Technology like Arduinos and 3D printers have not become intertwined with the maker movement in education simply because they are new, but because they are some of the most interesting ingredients out there. Many of these “maker materials” rely on computational technology, which supports design in ways not possible otherwise. The command “Save As..” is possibly the most important design tool ever invented. Saving your design file or code means you can “do again” without “doing over,” supporting the iterative process and encouraging increasingly complex designs.
Complex technology, especially computational technology also allows educators to answer the question, “Isn’t this just arts and crafts?” And of course after defending arts and crafts – we can say that computational technology allows these same mindful habits to connect with the powerful ideas of the modern world that we hope children learn. Design and making are not just important for the A in STEAM, they are essential, but here’s a bigger idea, they are also essential for the T & E — and for them all to come together.
There is simply no technology without design; the definition of the word is literally “things in the designed world.” Making is a way to realize the “logo” part of the word – from the Greek word (logos) that means “word” but specifically words that express the order and reason of the universe. To Greek philosophers, a word was more than a sound or a mark, it was the embodiment of an idea — an idea made real. And yes, the Logo programming language owns this derivation as well.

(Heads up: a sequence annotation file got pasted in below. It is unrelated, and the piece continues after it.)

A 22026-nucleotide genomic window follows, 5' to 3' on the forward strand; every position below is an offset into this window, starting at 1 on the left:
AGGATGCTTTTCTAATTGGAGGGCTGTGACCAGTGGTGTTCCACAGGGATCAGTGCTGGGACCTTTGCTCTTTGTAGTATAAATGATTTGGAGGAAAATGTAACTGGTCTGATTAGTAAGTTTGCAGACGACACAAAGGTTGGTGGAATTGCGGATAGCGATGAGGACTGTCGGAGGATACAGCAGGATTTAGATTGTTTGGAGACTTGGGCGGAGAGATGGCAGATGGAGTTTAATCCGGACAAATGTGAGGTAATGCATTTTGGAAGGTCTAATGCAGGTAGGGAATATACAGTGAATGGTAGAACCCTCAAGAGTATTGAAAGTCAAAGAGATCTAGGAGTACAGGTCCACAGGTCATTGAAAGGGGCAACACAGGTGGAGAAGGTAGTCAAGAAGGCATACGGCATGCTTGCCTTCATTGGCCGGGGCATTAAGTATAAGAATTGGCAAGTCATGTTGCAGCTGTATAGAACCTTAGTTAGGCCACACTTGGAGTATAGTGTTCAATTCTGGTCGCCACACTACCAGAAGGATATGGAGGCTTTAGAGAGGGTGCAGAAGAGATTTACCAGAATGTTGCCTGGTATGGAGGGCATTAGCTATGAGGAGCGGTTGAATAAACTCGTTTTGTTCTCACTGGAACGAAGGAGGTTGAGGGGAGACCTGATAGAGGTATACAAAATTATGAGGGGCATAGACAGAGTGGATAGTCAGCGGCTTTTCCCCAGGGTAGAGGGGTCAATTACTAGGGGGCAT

The power of using computational technology in education is that the versatility and transparent complexity allows learners to make their ideas real, to make sense of the world, and to see their own capacity grow. This visible process also allows teachers to support and scaffold learners on their journey.
Learning by making happens only when the making changes the maker.
In a recent paper, “Realizing the Potential of Learning in Middle Adolescence,” cognitive psychologists Robert Halpern, Paul Heckman, and Rick Larson remind us:
Good learning involves direct experience, “deep immersion in a consequential activity” (Bruner, 1966).
Learning works best when young people can focus in depth on a few things at a time; when they see a clear purpose in learning activities; and when they have an active role—co-constructing, interpreting, applying, making sense of something, making connections.
Motivation is a powerful engine for learning, and the right conditions can foster it. Motivation to learn is stronger when it emerges from the young person’s prior knowledge and interests, when it springs not from reward or punishment but from the task itself, and when it is driven by a desire for mastery and by identification with
others who do it well.
Learning is often most effective when it is social; when it occurs as a shared activity within meaningful relationships; and when it allows for increasingly responsible participation—within a tradition, or a community of fellow learners, or one’s culture at large.